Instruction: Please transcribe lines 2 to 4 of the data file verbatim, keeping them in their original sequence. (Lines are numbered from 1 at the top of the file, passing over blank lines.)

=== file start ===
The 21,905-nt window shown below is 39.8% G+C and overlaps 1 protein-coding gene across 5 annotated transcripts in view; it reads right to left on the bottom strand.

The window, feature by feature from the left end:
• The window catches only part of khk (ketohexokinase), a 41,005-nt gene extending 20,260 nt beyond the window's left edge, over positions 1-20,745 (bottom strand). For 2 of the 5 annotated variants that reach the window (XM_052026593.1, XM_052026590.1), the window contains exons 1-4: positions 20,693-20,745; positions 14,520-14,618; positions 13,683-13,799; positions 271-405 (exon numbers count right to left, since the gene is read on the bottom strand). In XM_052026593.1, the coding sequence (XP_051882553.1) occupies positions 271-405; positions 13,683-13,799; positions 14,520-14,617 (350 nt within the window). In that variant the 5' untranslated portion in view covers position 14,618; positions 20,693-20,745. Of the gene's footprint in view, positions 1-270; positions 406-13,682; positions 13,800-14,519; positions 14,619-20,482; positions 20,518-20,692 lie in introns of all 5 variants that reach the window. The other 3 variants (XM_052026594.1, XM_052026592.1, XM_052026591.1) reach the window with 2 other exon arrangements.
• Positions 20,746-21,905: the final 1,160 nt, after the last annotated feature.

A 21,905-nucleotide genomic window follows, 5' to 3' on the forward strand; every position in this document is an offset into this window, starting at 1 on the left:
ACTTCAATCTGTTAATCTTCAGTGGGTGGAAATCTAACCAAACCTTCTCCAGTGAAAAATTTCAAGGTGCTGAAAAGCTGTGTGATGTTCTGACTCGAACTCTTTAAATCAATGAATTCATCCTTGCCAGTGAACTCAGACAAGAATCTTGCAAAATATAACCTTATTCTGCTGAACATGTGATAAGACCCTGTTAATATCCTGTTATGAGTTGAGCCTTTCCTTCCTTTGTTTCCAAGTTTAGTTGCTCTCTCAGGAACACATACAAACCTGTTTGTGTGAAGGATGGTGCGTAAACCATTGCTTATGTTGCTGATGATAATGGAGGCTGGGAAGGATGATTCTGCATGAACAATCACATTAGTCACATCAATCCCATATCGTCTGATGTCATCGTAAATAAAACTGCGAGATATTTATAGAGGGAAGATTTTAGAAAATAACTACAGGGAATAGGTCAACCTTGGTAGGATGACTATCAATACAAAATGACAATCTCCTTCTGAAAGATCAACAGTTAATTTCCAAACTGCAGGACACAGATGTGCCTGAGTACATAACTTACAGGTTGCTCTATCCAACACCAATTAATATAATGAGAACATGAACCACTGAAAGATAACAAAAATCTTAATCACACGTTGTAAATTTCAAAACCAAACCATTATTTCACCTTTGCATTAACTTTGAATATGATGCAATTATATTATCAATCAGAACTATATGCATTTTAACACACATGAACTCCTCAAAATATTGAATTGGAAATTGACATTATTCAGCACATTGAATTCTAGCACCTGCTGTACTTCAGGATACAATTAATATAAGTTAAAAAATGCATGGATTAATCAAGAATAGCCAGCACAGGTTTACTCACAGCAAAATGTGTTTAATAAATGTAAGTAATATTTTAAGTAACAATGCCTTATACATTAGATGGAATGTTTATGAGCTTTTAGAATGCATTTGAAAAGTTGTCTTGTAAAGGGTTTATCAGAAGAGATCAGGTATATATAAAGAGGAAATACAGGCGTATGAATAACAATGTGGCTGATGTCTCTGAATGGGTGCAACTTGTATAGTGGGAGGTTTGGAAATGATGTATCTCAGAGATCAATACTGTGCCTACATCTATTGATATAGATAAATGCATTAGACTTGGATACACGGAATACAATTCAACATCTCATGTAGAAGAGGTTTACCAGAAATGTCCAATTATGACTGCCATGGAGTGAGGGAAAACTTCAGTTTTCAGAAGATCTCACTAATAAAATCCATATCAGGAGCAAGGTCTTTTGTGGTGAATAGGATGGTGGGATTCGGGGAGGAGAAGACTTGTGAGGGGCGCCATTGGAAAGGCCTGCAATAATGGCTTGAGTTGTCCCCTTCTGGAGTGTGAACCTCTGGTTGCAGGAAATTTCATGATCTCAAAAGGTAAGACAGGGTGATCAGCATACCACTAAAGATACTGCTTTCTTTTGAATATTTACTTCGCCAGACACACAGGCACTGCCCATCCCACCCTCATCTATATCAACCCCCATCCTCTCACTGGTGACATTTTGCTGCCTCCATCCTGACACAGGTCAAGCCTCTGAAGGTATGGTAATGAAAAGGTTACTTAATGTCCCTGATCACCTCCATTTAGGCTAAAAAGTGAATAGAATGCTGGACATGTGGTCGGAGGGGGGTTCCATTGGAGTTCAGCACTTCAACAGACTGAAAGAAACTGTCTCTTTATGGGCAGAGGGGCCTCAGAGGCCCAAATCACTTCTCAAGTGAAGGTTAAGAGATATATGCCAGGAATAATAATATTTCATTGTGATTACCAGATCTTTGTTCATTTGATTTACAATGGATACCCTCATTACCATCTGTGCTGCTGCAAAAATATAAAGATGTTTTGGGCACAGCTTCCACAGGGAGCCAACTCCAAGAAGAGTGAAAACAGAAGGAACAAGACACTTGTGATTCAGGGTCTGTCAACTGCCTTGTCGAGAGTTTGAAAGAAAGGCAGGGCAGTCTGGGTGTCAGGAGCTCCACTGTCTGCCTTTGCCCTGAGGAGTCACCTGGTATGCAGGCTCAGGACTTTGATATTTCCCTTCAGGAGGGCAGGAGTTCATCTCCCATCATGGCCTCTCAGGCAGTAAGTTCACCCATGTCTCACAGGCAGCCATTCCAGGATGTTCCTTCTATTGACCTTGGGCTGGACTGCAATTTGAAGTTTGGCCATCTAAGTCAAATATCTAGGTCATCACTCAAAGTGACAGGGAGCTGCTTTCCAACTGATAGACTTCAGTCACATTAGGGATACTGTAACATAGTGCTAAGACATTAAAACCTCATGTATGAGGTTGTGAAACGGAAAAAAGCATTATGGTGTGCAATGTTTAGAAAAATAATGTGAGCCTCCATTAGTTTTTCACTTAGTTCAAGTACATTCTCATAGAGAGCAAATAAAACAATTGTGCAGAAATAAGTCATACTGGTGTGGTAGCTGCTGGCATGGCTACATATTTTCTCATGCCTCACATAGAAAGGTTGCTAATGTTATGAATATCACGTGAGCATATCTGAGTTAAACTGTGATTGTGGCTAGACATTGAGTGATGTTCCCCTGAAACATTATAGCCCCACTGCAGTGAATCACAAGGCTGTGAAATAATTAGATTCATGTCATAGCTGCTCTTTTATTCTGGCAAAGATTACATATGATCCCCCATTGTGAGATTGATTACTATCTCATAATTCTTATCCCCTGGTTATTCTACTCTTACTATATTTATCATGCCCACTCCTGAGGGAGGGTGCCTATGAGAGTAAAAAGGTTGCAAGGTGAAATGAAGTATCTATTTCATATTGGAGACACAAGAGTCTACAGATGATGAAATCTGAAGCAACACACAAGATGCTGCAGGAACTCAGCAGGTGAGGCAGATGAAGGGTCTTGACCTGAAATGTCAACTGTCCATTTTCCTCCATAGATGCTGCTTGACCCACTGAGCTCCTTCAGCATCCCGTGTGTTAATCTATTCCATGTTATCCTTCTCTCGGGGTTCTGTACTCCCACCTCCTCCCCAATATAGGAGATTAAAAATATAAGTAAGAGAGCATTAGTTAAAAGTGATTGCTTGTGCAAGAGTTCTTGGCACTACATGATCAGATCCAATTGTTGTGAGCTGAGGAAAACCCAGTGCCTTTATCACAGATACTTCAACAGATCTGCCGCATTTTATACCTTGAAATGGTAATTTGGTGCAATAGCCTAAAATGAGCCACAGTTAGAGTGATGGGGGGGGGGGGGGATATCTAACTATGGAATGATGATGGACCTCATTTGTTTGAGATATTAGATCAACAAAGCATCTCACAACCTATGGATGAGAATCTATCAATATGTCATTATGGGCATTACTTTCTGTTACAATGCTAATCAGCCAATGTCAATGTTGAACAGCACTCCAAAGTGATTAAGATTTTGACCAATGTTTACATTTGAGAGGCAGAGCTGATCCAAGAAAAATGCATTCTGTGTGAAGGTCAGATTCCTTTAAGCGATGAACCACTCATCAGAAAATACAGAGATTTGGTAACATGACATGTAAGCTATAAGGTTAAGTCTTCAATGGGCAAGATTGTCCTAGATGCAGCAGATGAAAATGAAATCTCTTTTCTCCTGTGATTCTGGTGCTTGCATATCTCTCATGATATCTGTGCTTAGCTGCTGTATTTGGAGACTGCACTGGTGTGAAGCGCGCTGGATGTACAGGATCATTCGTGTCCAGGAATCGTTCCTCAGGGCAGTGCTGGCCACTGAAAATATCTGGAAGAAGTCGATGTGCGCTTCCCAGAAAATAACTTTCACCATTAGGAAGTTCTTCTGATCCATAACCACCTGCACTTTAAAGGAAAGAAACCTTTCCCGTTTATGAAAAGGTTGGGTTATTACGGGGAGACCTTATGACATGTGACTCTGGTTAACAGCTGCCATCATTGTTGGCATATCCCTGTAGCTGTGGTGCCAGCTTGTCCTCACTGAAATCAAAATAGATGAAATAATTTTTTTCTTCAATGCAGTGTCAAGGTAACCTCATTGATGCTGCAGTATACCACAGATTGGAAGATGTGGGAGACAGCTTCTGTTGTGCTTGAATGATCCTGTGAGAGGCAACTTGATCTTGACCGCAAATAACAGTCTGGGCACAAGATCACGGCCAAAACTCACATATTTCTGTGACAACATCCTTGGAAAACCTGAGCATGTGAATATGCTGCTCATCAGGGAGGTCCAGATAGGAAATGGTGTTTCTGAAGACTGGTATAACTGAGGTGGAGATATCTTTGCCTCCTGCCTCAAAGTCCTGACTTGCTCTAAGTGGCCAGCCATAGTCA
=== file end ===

The window, feature by feature from the left end:
• The window catches only part of khk (ketohexokinase), a 41,005-nt gene extending 20,260 nt beyond the window's left edge, over positions 1-20,745 (bottom strand). For 2 of the 5 annotated variants that reach the window (XM_052026593.1, XM_052026590.1), the window contains exons 1-4: positions 20,693-20,745; positions 14,520-14,618; positions 13,683-13,799; positions 271-405 (exon numbers count right to left, since the gene is read on the bottom strand). In XM_052026593.1, the coding sequence (XP_051882553.1) occupies positions 271-405; positions 13,683-13,799; positions 14,520-14,617 (350 nt within the window). In that variant the 5' untranslated portion in view covers position 14,618; positions 20,693-20,745. Of the gene's footprint in view, positions 1-270; positions 406-13,682; positions 13,800-14,519; positions 14,619-20,482; positions 20,518-20,692 lie in introns of all 5 variants that reach the window. The other 3 variants (XM_052026594.1, XM_052026592.1, XM_052026591.1) reach the window with 2 other exon arrangements.
• Positions 20,746-21,905: the final 1,160 nt, after the last annotated feature.